Indigenous Environmental Stewardship: The Native American Way

George Jacob-

George Jacob

George Jacob is the President & CEO of Bay Ecotarium- the largest non-profit watershed conservation group with six branches including Aquarium of the Bay, Sea Lion Center, Bay Academy, Studio Aqua, Bay Model, and the Bay Institute, in the San Francisco Bay Area celebrating its 40th year in environmental advocacy.

“Listen to the air. You can hear it, feel it, smell it, taste it. Woniya wakan—the holy air—which renews all by its breath. Woniya, woniya wakan—spirit, life, breath, renewal—A good way to start thinking about nature, is not to talk about it. Rather talk to it, talk to the rivers, to the lakes, to the winds as to our relatives.”

― John (Fire) Lame Deer, Mineconju-Lakota Sioux

With the office of the President-Elect Joe Biden naming representative Deb Haaland of New Mexico as the nominee for Interior Secretary, creating history while honoring heritage, a new era for the environment awaits. Native American Laguna Pueblo lineage makes her the first Native American to ever hold a Cabinet Secretary level position.

A co-sponsor of the Green New Deal, Deb Haaland brings a unique indigenous perspective to environmental leadership as she prepares to be at the helm of natural resources and land. With 574 federally recognized tribes holding sovereign treaties with the United States, their numbers are upwards of 5 million with about 78 percent living outside reservations.

Indigenous Peoples of the world comprise 5 percent of the world’s population and live on 22 percent of the land that is home to over 75 percent of the global biodiversity. According to the 2018 IPCC Report (Inter-government Panel on Climate Change), the native communities are an integral part of climate solutions and environmental stewardship. The Special IPCC Report on climate change, desertification, land degradation, sustainable land management, food security, and greenhouse gas fluxes in terrestrial ecosystems, draws on indigenous perspectives and practices. Everything from the rotation of crops, plant palette of native species, conservation and forest management practices, water distribution, hunting and fishing levels of consumption, recycling, burning cycles, terrain and geographical nuances, seasonal adaptations, curation of flora and fauna, recognizing vectors of pollination and cross-pollination, movement of livestock, will be at play in regulated measures seeking 360-degree circular economies both at the micro and macro levels.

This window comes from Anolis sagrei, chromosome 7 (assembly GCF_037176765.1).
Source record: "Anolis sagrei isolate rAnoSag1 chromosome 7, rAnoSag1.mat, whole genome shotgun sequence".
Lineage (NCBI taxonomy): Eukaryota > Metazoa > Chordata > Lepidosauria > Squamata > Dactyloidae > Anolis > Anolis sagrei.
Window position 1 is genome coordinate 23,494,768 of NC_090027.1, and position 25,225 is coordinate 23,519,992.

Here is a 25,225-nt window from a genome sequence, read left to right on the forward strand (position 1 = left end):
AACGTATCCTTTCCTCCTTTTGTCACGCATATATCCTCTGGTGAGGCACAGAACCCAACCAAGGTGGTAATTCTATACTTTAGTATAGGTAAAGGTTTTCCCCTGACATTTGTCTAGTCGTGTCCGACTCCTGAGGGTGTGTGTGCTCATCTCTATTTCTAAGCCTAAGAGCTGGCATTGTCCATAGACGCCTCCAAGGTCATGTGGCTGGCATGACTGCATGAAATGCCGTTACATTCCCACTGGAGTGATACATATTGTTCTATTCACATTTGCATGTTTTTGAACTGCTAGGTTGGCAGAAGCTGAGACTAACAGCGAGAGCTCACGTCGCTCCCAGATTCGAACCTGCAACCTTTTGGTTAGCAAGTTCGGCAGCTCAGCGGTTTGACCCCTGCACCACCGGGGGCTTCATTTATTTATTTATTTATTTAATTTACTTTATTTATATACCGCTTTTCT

While the 60-year-old Congresswoman Deb Haaland has recently said: “I will be fierce for all of us” addressing native rights and Climate Change, she has a challenging path ahead of her as the United States looks to rejoin the Climate Accord and undo some of the current policies of the Trump Administration. From Treaty obligations to Earth Justice, the list of complex issues is long and multi-generational braided with emotional and trust issues of marginalization, racism, and the specter of ‘climate refugees’ from the tiny pacific island of Kiribati to the mighty greens of the Amazon.

The Green New Deal alone, if implemented has sweeping implications on environmental stewardship at a fundamental grassroots level. The radical shift in the bill pledges prior and informed consent for “all decisions that affect indigenous peoples and their traditional territories, honoring all treaties and agreements with indigenous peoples, and protecting and enforcing the sovereignty and land rights of indigenous peoples.”

The Bay Ecotarium in San Francisco- a Climate and Ocean Conservation Living Museum in the making, made an early decision to work with native American voices to explain environmental stewardship and climate change solutions. With over 18,500 indigenous peoples in the Bay Area, tribal traditions in the San Francisco Bay Area and languages have survived despite the treatment meted out to them. The exhibit narrative at the living museum and aquarium under planning begins with nurturing nature, warning of existential consequences of indiscriminate greed and irresponsible exploitation of natural resources circling back to appreciating native wisdom.

When the blood in your veins returns to the Sea

When the earth in your bones returns to the ground

Perhaps then you will remember that this land does not belong to you

It is you who are privileged to belong to this land…


[Photo courtesy: Instagram]